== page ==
This ancient breed developed in central France in the province of Limousin and was used for draught and beef production under pastoral conditions. Selected for superior meat qualities they were left to fend for themselves even in winter, when most cattle in European countries were housed. The breed has spread to many countries outside Europe including South America and, more recently, Canada, the United States and Britain. Semen was first introduced into Australia in 1971 and breed numbers have increased steadily since then.
The Limousin is mostly confined to the more intensive high-rainfall areas of the southern States and Western Australia, although the breed is rapidly spreading to other areas.
The Limousin is a rich gold colour, with lighter circles around the eyes and muzzle, and shading to a lighter colour on the legs. The skin is free of pigmentation. The head is small and short with a broad forehead, and the neck is short. Horns are yellow at the base and darken towards the tips; they are at first horizontal, then curve forwards and upwards.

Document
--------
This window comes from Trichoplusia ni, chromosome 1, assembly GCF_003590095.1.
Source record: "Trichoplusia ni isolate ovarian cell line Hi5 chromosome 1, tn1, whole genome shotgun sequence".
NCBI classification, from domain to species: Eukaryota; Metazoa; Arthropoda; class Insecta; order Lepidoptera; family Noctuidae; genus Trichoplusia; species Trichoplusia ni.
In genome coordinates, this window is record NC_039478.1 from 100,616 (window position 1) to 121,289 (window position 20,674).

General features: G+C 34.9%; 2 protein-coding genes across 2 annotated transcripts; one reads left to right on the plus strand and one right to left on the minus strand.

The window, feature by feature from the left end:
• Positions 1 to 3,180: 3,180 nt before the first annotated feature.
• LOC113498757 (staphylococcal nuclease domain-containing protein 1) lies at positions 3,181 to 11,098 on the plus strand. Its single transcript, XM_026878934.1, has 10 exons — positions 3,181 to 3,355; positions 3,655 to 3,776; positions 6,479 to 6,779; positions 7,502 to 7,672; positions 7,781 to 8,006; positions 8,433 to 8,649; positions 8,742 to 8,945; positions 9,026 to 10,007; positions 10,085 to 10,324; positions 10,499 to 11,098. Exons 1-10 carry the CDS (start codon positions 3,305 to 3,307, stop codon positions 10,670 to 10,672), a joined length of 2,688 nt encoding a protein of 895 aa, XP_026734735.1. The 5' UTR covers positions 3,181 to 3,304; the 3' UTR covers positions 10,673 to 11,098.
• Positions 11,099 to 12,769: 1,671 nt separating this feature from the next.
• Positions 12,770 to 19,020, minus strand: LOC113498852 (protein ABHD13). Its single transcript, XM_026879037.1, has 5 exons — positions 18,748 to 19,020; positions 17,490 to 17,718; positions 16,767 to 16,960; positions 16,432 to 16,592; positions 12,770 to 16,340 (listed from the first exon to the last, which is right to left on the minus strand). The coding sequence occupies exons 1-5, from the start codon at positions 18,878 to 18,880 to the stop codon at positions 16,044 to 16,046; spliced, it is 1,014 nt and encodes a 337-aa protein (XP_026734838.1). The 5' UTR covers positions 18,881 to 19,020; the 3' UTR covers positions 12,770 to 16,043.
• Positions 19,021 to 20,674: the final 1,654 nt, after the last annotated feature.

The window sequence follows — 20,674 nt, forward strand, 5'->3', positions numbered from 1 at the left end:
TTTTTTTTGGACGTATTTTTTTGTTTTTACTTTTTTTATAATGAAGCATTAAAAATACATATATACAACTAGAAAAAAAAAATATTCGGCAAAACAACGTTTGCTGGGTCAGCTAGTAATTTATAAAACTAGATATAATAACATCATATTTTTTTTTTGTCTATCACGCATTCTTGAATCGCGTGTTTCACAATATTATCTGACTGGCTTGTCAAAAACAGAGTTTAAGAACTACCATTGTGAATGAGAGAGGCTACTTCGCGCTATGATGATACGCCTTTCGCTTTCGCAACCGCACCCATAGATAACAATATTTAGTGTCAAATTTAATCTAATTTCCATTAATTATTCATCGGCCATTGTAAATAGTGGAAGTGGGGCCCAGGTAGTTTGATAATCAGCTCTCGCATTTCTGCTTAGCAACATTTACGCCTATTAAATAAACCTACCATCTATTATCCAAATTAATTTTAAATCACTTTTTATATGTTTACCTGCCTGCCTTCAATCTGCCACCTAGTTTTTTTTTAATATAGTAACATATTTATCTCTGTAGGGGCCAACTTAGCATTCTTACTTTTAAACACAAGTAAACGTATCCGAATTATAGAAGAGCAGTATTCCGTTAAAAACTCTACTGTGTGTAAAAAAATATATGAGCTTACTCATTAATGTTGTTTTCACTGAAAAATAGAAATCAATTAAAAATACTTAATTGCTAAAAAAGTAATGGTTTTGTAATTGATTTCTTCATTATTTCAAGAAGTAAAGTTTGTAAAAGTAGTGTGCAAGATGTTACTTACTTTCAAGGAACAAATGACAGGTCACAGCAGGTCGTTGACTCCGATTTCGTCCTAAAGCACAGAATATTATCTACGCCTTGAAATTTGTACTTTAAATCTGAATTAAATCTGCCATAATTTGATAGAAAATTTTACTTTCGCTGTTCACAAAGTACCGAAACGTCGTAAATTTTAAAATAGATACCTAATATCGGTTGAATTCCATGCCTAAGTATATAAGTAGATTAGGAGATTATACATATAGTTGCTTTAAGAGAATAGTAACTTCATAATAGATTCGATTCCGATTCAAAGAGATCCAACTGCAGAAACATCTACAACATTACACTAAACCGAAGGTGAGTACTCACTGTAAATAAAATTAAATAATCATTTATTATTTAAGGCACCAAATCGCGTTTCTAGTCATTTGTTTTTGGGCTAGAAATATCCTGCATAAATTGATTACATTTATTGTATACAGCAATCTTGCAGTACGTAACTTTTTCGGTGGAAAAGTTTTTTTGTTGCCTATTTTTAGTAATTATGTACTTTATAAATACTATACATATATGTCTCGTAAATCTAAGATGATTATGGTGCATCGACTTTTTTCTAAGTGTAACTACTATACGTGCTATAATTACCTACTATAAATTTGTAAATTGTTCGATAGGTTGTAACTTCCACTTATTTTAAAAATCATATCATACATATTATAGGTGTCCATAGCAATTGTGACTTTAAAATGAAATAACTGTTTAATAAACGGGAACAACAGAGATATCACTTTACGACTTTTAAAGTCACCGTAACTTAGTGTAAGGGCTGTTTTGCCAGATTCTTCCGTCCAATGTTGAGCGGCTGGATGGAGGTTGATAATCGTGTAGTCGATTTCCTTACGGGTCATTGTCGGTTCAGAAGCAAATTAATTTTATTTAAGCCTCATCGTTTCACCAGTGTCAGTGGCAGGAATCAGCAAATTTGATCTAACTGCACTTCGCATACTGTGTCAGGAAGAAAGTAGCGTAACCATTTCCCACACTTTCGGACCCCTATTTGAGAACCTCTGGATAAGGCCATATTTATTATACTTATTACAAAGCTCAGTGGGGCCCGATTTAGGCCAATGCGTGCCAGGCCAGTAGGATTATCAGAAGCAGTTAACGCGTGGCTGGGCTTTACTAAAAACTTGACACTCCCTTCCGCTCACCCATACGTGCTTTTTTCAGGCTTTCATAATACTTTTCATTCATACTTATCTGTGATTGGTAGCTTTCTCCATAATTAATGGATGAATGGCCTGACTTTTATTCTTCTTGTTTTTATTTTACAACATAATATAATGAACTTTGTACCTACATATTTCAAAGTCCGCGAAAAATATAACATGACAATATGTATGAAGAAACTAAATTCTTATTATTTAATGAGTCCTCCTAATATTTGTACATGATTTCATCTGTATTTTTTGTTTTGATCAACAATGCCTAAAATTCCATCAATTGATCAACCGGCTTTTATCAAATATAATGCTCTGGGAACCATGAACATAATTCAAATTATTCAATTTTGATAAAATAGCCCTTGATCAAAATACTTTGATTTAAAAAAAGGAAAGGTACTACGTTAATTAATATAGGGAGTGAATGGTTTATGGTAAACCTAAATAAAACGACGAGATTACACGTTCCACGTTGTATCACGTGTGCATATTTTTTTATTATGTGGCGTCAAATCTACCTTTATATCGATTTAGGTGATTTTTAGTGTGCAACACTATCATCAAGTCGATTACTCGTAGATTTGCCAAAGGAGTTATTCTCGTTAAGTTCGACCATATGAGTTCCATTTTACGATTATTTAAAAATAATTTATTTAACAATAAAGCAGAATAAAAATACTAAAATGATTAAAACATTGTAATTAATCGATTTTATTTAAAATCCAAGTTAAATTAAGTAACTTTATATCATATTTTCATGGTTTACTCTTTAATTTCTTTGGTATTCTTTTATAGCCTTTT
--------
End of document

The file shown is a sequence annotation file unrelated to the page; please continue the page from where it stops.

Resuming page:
Smaller than the Charolais and maturing earlier, the Limousin is intermediate in size and maturity between British breeds and most other European breeds. Features of the breed are its hardiness, regular breeding, easy calving, good milking qualities, fast growth and the production of exceptionally high-yielding carcases with little fat.
For further information, contact the Australian Limousin Breeders Society at:
PO Box 262
Armidale NSW 2350
Ph: (02) 6771 1648
Fax: (02) 6772 9364
The author thanks the Australian Limousin Breeders Society for their assistance in preparing this Agfact.